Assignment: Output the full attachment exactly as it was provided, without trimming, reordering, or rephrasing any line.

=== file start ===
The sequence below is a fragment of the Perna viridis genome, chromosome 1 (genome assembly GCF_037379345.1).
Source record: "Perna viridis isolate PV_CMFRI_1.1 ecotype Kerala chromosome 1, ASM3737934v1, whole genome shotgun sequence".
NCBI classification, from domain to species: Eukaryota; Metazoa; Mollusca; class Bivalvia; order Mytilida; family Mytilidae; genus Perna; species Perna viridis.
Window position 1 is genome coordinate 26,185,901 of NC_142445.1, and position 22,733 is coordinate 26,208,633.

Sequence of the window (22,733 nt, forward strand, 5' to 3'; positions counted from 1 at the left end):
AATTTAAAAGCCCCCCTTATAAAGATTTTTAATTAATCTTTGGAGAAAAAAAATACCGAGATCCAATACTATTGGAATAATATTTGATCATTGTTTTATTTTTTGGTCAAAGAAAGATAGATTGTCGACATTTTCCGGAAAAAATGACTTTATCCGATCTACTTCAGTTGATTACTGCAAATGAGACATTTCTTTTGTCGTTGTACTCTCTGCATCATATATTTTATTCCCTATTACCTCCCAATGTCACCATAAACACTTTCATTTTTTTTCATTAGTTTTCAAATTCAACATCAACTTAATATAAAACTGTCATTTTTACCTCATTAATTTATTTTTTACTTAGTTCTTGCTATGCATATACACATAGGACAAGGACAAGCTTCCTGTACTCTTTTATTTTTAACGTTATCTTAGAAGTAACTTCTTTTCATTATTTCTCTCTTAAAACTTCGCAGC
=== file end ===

The sequence below is a fragment of the Perna viridis genome, chromosome 1 (genome assembly GCF_037379345.1).
Source record: "Perna viridis isolate PV_CMFRI_1.1 ecotype Kerala chromosome 1, ASM3737934v1, whole genome shotgun sequence".
NCBI classification, from domain to species: Eukaryota; Metazoa; Mollusca; class Bivalvia; order Mytilida; family Mytilidae; genus Perna; species Perna viridis.
Window position 1 is genome coordinate 26,185,901 of NC_142445.1, and position 22,733 is coordinate 26,208,633.

Sequence of the window (22,733 nt, forward strand, 5' to 3'; positions counted from 1 at the left end):
AATTTAAAAGCCCCCCTTATAAAGATTTTTAATTAATCTTTGGAGAAAAAAAATACCGAGATCCAATACTATTGGAATAATATTTGATCATTGTTTTATTTTTTGGTCAAAGAAAGATAGATTGTCGACATTTTCCGGAAAAAATGACTTTATCCGATCTACTTCAGTTGATTACTGCAAATGAGACATTTCTTTTGTCGTTGTACTCTCTGCATCATATATTTTATTCCCTATTACCTCCCAATGTCACCATAAACACTTTCATTTTTTTTCATTAGTTTTCAAATTCAACATCAACTTAATATAAAACTGTCATTTTTACCTCATTAATTTATTTTTTACTTAGTTCTTGCTATGCATATACACATAGGACAAGGACAAGCTTCCTGTACTCTTTTATTTTTAACGTTATCTTAGAAGTAACTTCTTTTCATTATTTCTCTCTTAAAACTTCGCAGC